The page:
AOG Welcomes the CTANG's First Female Pilot

  • Published
  • By 1st Lt. Bryon M. Turner
  • 103rd Airlift Wing
History was made on August 15, 2008 when Maj. Kristen Snow joined the 103rd Air Operations Group (AOG), Bradley Air National Guard Base, East Granby, Conn., and became the Connecticut Air National Guard's first female pilot. 

Snow brings a wealth of experience to the 103rd AOG having served as both a HC-130 and a C-21 pilot during her 10 years spent on active duty from 1995 to 2005. Having deployed to Central America in support of counter drug missions, and Saudi Arabia, Kuwait, Iraq, and an undisclosed forward operation base in support of operations SOUTHERN WATCH, ENDURING FREEDOM, and IRAQI FREEDOM, she's no stranger to the concept of air mobility. 

Snow left the active duty in 2005 when she and her husband, Josh, a former active duty aircraft maintenance officer, decided to start their family in Josh's home state of Connecticut. After tending to the needs of her family and starting a successful catering business, Snow felt the call to duty once again. 

"I missed serving my country and I missed the military. When I heard about the C-21s coming to Connecticut, I decided to look into the Connecticut Air National Guard," said Snow. "When I contacted the unit, I discovered a potential opportunity in the Air Mobility Division of the new AOG, and I jumped at the opportunity." 

Snow is one of 20 new pilots recently hired to help stand up the new AOG. Each pilot was hired for their unique skills and capabilities which, according to Lt. Col. Peter J. Depatie, commander, 103rd Air Operations Group, will make each of them integral members of his team.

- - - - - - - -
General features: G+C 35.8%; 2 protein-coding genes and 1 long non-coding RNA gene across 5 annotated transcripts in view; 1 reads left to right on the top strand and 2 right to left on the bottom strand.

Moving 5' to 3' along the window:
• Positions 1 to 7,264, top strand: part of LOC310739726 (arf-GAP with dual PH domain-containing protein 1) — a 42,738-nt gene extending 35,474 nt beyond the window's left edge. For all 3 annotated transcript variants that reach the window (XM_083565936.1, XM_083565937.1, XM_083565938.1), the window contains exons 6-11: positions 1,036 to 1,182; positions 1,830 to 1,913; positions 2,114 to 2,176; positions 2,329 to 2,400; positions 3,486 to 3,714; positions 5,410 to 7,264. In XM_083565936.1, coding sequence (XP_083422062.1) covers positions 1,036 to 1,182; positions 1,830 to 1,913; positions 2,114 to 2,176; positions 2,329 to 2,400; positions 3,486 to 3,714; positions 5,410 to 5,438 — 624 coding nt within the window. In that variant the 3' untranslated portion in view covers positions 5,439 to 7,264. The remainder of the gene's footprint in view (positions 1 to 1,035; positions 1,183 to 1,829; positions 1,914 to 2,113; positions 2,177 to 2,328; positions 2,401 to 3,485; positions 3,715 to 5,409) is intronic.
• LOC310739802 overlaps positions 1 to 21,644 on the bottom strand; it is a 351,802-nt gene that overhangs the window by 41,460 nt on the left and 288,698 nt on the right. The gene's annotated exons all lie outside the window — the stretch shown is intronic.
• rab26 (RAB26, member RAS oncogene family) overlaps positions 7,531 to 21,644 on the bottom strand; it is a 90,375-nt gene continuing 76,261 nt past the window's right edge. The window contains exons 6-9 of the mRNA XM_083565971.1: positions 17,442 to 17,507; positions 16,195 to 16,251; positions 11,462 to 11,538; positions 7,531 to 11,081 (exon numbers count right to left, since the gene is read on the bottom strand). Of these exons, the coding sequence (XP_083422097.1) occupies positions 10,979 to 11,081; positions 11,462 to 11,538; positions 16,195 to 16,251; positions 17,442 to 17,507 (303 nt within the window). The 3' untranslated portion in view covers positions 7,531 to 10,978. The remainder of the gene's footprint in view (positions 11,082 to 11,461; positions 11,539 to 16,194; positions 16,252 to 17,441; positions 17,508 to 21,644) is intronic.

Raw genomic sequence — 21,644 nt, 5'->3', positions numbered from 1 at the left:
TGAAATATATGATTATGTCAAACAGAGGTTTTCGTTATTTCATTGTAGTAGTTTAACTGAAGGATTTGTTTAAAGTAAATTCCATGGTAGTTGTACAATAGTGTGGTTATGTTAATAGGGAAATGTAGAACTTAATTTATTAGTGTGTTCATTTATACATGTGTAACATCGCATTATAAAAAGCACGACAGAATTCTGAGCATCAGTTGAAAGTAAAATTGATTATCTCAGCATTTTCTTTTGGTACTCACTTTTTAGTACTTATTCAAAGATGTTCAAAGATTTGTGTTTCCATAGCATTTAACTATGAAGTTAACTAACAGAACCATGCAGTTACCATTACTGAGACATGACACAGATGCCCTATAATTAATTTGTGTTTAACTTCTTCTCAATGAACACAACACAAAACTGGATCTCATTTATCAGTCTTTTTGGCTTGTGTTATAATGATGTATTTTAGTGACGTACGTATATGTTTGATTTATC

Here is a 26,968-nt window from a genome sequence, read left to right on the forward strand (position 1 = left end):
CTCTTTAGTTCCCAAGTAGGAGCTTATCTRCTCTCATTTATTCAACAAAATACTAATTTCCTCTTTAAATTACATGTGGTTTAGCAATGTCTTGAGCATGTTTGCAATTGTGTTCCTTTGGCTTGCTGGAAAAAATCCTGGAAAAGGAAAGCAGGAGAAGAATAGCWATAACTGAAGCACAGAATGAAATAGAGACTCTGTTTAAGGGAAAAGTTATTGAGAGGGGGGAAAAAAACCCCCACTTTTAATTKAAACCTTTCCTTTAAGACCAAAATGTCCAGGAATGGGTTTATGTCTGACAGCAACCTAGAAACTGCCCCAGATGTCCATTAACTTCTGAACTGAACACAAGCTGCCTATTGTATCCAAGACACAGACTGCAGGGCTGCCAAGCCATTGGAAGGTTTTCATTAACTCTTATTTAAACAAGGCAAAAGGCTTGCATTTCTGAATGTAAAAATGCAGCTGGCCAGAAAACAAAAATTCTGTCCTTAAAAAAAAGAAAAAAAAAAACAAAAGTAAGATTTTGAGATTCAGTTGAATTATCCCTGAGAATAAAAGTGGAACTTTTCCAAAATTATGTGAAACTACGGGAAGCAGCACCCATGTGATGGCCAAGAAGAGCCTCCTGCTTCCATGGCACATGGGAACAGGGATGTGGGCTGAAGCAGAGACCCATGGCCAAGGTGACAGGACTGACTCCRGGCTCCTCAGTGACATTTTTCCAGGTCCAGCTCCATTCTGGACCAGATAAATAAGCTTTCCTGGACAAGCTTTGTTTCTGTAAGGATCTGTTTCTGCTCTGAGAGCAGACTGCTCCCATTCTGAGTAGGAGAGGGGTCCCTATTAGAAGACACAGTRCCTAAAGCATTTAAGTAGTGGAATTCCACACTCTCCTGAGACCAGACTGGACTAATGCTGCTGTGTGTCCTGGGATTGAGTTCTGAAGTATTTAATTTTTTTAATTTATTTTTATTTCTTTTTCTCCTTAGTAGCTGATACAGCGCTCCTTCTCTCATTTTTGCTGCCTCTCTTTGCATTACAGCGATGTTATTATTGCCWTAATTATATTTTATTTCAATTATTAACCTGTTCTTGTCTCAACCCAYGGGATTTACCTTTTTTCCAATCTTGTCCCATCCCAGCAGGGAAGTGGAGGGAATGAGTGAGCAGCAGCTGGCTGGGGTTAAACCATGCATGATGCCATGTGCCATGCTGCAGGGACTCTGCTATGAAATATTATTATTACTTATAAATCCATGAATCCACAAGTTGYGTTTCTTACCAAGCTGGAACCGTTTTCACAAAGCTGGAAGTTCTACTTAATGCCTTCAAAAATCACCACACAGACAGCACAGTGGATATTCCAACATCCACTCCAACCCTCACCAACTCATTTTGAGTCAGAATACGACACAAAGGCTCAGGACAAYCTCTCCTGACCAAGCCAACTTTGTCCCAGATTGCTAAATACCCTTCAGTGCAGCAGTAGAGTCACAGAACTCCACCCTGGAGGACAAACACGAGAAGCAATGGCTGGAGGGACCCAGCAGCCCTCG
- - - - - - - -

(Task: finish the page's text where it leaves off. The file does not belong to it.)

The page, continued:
"While I'm proud to say the AOG is making history by hiring Major Snow, I'm more excited about the skills and knowledge she brings with her. When I see Kristen, I don't see the CTANG's first female pilot, I see an outstanding new addition to our developing mission," said Depatie. 

Snow is scheduled to attend the initial Air Operations Center Air Mobility Division training course in early 2009 where she will learn how to take her current skills and put them to work for AOG. 

"She's going to be putting her knowledge to work by providing expertise in inter-theater and intra-theater airlift," said Depatie. "Her professionalism and interpersonal communication skills, coupled with the fact that she is a seasoned pilot with real world airlift experience, made her an obvious pick for the close-nit team we're developing within the AOG." 

Snow will still maintain her full-time job as a mother of two children, Ben, 3, and eighteen-month-old Oliver, but welcomes her return to military service with enthusiasm, as the AOG's newest traditional member. 

"Working as a full-time mom during the week and serving my country on the weekends and as needed is the best of both worlds," said Snow, "The Air Guard is providing me with an opportunity to pursue two of my passions that would otherwise be at odds with each other." 

"I think it's cool, and it says a lot about our unit. It's good to know women have the same opportunities that men do here at Bradley," said Airman Kayla M. Smith, human resources assistant, 103rd Mission Support Flight, who helped Snow in-process.
Although Snow would prefer to be viewed as pilot first and a woman second, she's aware of her potential status as a role model for junior members who may aspire to follow in her foot steps. 

"I'm eager to be part of the team and to be judged by the quality of my work, but I'm comfortable with providing mentorship to anyone who may seek it out," said Snow. "The best advice I can give is work hard, take care of those around you and stay focused on the mission," said Snow.